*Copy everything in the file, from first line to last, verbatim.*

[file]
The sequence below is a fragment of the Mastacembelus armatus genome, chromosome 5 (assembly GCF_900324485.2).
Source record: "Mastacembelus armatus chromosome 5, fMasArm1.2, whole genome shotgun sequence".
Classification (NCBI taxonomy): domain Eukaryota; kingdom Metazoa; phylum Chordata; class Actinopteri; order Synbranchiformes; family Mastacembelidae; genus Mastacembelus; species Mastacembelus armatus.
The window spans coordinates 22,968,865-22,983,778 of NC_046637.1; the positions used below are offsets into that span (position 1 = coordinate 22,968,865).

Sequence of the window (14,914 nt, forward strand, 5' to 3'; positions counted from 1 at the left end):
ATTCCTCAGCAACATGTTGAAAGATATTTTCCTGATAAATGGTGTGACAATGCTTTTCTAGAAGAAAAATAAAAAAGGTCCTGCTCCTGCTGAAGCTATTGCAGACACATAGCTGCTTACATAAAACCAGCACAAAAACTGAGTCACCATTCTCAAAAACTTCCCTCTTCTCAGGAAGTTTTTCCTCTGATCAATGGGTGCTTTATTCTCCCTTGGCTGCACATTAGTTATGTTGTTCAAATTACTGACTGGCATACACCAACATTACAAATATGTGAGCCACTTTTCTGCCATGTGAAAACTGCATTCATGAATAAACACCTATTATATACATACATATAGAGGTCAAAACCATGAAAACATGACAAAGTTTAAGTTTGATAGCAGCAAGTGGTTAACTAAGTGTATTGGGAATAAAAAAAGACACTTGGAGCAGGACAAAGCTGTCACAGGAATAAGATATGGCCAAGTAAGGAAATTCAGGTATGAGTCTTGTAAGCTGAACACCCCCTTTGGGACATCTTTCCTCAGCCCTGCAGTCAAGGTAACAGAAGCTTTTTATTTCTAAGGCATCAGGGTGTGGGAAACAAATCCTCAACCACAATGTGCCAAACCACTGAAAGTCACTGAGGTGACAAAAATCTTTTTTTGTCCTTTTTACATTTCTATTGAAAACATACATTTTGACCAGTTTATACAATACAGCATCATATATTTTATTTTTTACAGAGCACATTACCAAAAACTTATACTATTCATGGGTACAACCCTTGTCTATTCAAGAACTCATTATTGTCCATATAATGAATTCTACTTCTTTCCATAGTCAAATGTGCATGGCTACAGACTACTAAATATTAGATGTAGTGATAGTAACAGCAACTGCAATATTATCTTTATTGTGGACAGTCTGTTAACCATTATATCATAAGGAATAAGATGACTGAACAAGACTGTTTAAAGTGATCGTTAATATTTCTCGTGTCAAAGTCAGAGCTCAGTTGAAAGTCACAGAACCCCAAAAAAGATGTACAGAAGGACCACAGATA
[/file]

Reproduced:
The sequence below is a fragment of the Mastacembelus armatus genome, chromosome 5 (assembly GCF_900324485.2).
Source record: "Mastacembelus armatus chromosome 5, fMasArm1.2, whole genome shotgun sequence".
Classification (NCBI taxonomy): domain Eukaryota; kingdom Metazoa; phylum Chordata; class Actinopteri; order Synbranchiformes; family Mastacembelidae; genus Mastacembelus; species Mastacembelus armatus.
The window spans coordinates 22,968,865-22,983,778 of NC_046637.1; the positions used below are offsets into that span (position 1 = coordinate 22,968,865).

Sequence of the window (14,914 nt, forward strand, 5' to 3'; positions counted from 1 at the left end):
ATTCCTCAGCAACATGTTGAAAGATATTTTCCTGATAAATGGTGTGACAATGCTTTTCTAGAAGAAAAATAAAAAAGGTCCTGCTCCTGCTGAAGCTATTGCAGACACATAGCTGCTTACATAAAACCAGCACAAAAACTGAGTCACCATTCTCAAAAACTTCCCTCTTCTCAGGAAGTTTTTCCTCTGATCAATGGGTGCTTTATTCTCCCTTGGCTGCACATTAGTTATGTTGTTCAAATTACTGACTGGCATACACCAACATTACAAATATGTGAGCCACTTTTCTGCCATGTGAAAACTGCATTCATGAATAAACACCTATTATATACATACATATAGAGGTCAAAACCATGAAAACATGACAAAGTTTAAGTTTGATAGCAGCAAGTGGTTAACTAAGTGTATTGGGAATAAAAAAAGACACTTGGAGCAGGACAAAGCTGTCACAGGAATAAGATATGGCCAAGTAAGGAAATTCAGGTATGAGTCTTGTAAGCTGAACACCCCCTTTGGGACATCTTTCCTCAGCCCTGCAGTCAAGGTAACAGAAGCTTTTTATTTCTAAGGCATCAGGGTGTGGGAAACAAATCCTCAACCACAATGTGCCAAACCACTGAAAGTCACTGAGGTGACAAAAATCTTTTTTTGTCCTTTTTACATTTCTATTGAAAACATACATTTTGACCAGTTTATACAATACAGCATCATATATTTTATTTTTTACAGAGCACATTACCAAAAACTTATACTATTCATGGGTACAACCCTTGTCTATTCAAGAACTCATTATTGTCCATATAATGAATTCTACTTCTTTCCATAGTCAAATGTGCATGGCTACAGACTACTAAATATTAGATGTAGTGATAGTAACAGCAACTGCAATATTATCTTTATTGTGGACAGTCTGTTAACCATTATATCATAAGGAATAAGATGACTGAACAAGACTGTTTAAAGTGATCGTTAATATTTCTCGTGTCAAAGTCAGAGCTCAGTTGAAAGTCACAGAACCCCAAAAAAGATGTACAGAAGGACCACAGATA